Elisabeth Moss has a bold take on an intelligence officer and assassin in FX’s limited series The Veil launching April 30, on Disney+. Phenomenally gifted in terms of native instinct, strategic thinking, and jumping ahead of all people and circumstances, she smiles constantly. Is it a cover, a distraction aimed at people who doubt her, a form of self-comfort in war zones, a reassurance to others? Her name’s Portia or Imogen or whatever depending on her circumstances as she carries out top-secret and dangerous missions for MI6; we follow her to the wintery mountains on the Turkish-Syrian border. Her job is to extract Adilah (Yumna Marwan) a Daesh/ISIS commander from imprisonment at a refugee camp; they head to Istanbul. Adilah is wanted by multiple global agencies for war crimes and their agents are on her trail. Is she the notorious “Djinn al Raqqa” the Devil, guilty of war crimes? Imogen sends her to Paris to be with her small daughter, who also under threat, as Imogen walks alone through the endless war zone towards the Turkish capital. An exceptional, surprising, and timely series, that makes sense of the various forces at play in that part of the world.  These women are deeply committed to their work and beliefs, they’re on perpetual high alert with placid exteriors, to avoid standing out. And always ready to change tactics and think fast without raising a ripple. These ideological opposites are more alike than they realize and share an unerring instinct for survival. Riveting.

Rumer Willis is the headliner in Heidi Weitzer’s girl trip comedy and palate cleanser My Divorce Party, set in a rental trailer park in Joshua Tree, CA in meltingly hot weather. Longtime friends, Willis’ Ren, Desiree Staples as chaotic Xan, Kimia Behpoornia, the sensible Isabella, Michelle Meredith, as the kinder gentler Wendy, and Sarah Hollis and tough as nails lawyer Samantha plan to go low key but Xan drops a bomb. She’s brought thousands in cash, money she plans to burn so her ex doesn’t get it.  The cash they don’t burn funds the purchase of a wooden statue, a bullhorn, beauty appointments, extravagant nights at a male strip club, and a $22K bottle of wine that disappointingly turns out to be cinnamon lime flavoured. It’s silly stuff, but the characters and actors are appealing, lots of memorable zingers, and it’s nice to see women getting along with and supporting one another and not borrowing from the sad world of reality TV. And they don’t spend a lot of energy dissing their men. A little, not a lot. On TVOD April 30th.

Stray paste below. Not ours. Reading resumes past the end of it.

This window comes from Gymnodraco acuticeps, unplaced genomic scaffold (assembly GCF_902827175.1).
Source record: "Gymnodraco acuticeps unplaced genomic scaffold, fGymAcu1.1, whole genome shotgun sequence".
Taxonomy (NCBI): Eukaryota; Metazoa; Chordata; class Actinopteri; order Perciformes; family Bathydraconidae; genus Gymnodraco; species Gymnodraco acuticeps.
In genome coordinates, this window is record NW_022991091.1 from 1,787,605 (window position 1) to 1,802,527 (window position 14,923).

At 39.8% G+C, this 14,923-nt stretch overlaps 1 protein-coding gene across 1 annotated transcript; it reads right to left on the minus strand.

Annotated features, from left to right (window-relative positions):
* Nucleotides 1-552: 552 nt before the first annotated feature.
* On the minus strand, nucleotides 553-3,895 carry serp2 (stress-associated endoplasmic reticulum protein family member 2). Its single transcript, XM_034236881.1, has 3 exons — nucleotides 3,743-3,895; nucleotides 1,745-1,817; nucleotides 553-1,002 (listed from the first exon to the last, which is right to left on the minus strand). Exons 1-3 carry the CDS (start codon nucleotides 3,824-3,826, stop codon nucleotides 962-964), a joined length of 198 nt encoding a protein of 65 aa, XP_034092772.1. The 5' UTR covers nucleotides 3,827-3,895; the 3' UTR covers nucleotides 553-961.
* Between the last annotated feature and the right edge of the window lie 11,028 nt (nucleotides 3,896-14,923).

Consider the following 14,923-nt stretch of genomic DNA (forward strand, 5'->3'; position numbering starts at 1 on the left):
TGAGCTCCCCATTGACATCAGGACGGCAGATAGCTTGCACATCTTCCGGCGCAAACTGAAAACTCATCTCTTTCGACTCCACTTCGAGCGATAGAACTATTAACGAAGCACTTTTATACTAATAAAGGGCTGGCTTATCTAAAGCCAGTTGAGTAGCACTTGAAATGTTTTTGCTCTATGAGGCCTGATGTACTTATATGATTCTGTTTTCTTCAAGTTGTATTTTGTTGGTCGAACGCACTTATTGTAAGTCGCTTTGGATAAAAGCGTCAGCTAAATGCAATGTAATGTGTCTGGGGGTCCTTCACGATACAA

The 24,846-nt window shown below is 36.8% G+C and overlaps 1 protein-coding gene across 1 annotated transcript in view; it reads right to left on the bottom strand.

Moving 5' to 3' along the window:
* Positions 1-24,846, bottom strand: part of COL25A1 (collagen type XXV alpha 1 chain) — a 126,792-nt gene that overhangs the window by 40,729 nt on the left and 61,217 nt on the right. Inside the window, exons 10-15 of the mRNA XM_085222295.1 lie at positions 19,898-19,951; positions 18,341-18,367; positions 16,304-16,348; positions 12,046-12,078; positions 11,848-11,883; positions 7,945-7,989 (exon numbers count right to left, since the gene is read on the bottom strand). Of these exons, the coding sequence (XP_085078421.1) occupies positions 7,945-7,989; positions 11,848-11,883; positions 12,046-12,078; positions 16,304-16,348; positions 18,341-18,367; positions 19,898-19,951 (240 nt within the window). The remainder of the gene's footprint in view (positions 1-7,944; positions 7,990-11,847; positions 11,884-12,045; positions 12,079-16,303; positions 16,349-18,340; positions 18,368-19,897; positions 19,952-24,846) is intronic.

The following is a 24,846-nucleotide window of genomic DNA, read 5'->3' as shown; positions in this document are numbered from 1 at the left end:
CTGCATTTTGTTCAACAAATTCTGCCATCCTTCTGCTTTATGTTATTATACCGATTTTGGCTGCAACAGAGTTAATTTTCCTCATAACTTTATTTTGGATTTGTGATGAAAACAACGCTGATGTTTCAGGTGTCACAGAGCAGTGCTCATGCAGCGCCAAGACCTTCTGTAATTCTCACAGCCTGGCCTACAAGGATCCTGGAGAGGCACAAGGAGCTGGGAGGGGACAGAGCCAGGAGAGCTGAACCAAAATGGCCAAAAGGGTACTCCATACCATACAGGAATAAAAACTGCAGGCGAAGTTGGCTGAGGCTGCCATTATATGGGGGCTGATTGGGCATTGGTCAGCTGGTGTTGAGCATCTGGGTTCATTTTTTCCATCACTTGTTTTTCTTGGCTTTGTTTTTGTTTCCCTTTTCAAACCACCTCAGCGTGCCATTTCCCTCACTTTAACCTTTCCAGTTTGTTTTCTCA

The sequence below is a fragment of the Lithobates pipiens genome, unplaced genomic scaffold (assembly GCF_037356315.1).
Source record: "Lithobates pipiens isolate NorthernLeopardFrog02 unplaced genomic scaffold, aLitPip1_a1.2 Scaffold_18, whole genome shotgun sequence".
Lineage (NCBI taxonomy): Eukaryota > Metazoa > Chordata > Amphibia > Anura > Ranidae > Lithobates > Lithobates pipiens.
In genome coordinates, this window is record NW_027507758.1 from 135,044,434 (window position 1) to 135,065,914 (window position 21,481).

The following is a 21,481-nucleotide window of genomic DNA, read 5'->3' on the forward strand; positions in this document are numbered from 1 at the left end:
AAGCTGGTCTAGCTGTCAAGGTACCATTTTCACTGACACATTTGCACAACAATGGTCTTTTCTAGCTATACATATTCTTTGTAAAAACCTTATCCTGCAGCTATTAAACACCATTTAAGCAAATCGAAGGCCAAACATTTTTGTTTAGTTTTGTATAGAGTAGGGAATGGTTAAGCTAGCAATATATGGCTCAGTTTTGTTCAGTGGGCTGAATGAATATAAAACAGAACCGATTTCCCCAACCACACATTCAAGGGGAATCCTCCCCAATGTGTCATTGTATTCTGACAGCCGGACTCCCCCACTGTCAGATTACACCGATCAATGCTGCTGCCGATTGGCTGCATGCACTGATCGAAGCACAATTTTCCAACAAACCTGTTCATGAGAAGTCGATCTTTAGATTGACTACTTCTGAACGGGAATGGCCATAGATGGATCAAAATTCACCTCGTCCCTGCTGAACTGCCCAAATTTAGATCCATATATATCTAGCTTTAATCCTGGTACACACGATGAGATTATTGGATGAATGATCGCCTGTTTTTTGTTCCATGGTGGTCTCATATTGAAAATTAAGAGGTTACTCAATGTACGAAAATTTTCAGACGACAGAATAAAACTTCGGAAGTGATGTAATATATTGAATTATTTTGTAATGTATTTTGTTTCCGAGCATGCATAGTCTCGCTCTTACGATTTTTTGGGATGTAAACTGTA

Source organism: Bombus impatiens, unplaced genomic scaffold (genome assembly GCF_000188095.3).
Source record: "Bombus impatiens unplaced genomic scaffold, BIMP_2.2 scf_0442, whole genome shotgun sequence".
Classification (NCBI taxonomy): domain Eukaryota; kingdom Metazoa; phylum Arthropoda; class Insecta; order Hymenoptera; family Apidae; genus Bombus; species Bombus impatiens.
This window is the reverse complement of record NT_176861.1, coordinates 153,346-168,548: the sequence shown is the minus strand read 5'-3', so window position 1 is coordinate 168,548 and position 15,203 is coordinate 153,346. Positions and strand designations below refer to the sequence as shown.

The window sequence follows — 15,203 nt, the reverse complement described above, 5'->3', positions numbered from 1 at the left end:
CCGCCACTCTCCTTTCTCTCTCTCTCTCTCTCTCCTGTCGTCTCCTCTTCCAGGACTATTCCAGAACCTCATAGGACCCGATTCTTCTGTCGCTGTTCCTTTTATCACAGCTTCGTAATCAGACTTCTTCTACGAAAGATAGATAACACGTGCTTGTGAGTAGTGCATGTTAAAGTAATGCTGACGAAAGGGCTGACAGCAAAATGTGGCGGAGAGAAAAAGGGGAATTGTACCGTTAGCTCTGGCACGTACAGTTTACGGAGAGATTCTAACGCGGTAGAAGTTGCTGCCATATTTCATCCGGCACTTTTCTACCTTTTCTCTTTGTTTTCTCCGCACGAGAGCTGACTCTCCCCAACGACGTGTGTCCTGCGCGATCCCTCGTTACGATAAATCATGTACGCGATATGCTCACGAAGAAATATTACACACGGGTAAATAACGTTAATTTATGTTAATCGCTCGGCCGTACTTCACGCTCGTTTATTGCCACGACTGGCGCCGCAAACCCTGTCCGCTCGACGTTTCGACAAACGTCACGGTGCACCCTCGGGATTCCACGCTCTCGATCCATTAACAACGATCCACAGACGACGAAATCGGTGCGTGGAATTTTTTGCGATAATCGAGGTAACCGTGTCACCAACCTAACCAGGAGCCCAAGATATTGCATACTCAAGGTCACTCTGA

As a toast to Asian Heritage Month, Hollywood Suite launches the world premiere broadcast of the four-part series Potluck Ladies, directed, produced, and co-written by Shazia Javed. Set in a Mississauga condo populated by women from across Asia, living with their children, their husbands back home making money. Natasha Krishnan, Elisa Moolecherry lead the cast with Kavita Musty as journalist Sumaira, elegant penthouse dweller Azra, and Ruby who’s having husband trouble. Sumaira sells a local magazine on the Condo Women, their bond, and their common situation, far from home and alone with the kids.  The women are excited that they’ll be in a magazine and welcome Sumaira into their Potluck circle of fellow lone wives. They share the problems of being and doing all for their kids without help, one hides her imminent divorce from them, another her husband’s traditional patriarchal cruelties, shaming her weight gain and tricking her. One inadvertently gives them food poisoning with rice pudding she says she made but didn’t. Lots of selfies are taken and spirits stay happy, they boost one another. But Sumaira’s not impressed, telling her husband these women live pointless lives. And then it’s their turn to be unimpressed when her article comes out, mocking them. She blames the editors for changing its tone and intent, but her name’s mud. How can she get back in their good graces, how can the women face the hurdles before them and find a better way to live, how can they be their authentic selves?  It’s entertaining and mostly jolly, taking care to show the angst behind the selfie smiles. It’s about the absolute importance of friendship; we all need our girl gangs who have our backs.  Hollywood Suite 2000 channels starting May 1.